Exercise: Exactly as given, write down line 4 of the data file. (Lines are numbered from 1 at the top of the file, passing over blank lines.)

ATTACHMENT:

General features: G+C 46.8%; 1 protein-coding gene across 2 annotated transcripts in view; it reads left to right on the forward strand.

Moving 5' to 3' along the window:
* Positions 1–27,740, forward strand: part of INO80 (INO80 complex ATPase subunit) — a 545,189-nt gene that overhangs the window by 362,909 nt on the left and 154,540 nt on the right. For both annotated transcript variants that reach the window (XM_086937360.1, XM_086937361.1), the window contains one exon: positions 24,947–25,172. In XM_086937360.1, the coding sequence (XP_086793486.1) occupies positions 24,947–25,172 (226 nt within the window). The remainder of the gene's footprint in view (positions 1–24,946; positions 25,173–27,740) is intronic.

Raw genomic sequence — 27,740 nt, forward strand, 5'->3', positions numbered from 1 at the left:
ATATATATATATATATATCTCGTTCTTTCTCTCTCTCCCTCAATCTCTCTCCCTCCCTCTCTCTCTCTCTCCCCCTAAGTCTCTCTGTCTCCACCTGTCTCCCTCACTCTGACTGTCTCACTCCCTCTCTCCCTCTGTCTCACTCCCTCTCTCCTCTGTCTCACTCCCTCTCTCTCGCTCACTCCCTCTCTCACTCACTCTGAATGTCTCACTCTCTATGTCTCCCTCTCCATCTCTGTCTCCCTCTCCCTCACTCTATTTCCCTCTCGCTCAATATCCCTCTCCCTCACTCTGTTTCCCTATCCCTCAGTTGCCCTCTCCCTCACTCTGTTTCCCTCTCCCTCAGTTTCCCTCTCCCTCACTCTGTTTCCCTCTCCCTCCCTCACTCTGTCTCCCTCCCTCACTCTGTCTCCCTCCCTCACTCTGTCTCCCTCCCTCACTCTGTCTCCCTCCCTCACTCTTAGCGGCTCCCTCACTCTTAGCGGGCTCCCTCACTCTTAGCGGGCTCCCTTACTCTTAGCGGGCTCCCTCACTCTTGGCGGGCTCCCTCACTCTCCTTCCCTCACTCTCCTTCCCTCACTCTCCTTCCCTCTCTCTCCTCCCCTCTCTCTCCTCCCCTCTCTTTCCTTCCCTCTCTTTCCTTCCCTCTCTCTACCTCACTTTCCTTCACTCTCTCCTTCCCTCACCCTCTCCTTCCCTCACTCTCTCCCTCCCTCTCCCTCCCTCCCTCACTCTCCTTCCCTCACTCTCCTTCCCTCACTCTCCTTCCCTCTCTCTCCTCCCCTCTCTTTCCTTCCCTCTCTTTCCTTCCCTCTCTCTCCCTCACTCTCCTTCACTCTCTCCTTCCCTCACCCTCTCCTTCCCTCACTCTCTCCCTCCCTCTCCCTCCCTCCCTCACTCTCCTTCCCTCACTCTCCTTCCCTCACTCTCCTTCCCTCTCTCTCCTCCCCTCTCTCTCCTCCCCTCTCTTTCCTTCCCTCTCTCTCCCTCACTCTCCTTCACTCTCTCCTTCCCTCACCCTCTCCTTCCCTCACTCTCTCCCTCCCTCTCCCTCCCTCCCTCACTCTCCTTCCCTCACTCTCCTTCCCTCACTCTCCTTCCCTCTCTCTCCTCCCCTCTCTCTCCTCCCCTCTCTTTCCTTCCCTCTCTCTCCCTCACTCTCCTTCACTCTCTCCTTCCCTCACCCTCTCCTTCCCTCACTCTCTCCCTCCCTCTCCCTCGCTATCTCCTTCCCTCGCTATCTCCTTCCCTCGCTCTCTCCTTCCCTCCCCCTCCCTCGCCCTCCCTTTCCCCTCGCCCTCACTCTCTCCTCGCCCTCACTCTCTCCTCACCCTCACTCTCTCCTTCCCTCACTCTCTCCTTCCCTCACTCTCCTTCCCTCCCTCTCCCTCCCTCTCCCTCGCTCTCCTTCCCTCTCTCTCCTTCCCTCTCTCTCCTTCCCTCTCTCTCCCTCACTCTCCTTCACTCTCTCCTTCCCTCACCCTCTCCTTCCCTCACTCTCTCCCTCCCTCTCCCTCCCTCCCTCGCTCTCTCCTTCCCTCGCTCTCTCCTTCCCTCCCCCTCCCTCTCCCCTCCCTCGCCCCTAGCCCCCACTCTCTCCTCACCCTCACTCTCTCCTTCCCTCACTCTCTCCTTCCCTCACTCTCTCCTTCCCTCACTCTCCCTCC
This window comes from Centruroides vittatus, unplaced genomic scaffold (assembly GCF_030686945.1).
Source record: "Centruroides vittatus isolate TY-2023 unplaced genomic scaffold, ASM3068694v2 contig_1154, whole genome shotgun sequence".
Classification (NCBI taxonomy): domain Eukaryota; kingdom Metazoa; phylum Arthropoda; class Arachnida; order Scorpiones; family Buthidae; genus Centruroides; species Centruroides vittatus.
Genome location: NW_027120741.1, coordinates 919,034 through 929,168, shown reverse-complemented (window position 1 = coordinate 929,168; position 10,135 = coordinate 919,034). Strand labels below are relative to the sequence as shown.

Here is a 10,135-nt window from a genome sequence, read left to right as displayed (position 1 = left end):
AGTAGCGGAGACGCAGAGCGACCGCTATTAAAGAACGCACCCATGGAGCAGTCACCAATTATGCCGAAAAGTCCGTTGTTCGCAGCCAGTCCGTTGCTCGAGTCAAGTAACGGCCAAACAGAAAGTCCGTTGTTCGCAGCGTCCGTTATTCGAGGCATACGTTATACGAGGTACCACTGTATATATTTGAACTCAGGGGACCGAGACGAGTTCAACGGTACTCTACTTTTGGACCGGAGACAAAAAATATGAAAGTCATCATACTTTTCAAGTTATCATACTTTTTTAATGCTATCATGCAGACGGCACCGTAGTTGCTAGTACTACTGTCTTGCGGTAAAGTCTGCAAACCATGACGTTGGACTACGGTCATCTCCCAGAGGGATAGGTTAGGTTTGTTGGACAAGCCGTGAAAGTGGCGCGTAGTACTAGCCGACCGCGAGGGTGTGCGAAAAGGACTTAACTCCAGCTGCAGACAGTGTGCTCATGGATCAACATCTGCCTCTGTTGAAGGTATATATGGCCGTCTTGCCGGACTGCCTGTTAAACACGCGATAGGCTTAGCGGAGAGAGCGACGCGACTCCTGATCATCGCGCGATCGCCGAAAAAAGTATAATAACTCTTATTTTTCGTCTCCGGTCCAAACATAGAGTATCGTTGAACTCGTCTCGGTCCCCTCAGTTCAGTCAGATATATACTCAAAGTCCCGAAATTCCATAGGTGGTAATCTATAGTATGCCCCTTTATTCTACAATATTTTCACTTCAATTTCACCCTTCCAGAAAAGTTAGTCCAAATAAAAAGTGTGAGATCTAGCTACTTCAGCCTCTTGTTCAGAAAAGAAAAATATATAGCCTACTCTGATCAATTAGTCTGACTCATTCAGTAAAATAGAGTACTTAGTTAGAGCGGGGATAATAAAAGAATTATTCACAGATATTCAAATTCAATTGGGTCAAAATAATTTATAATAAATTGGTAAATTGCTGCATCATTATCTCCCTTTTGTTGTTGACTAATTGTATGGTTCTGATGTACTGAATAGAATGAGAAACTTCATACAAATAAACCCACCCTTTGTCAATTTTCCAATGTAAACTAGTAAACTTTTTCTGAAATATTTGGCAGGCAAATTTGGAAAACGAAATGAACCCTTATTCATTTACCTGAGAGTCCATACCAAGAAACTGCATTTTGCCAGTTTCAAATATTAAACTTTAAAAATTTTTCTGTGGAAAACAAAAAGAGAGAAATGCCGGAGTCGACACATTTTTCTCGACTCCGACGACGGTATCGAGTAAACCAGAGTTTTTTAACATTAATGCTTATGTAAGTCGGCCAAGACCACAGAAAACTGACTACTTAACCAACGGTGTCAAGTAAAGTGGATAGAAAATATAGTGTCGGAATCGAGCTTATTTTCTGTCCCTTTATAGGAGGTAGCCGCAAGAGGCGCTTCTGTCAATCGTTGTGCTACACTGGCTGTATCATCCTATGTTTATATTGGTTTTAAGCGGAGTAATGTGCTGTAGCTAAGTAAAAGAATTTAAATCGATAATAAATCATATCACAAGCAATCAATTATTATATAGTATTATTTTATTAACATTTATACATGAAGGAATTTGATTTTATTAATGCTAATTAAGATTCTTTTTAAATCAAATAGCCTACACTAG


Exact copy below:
Raw genomic sequence — 27,740 nt, forward strand, 5'->3', positions numbered from 1 at the left: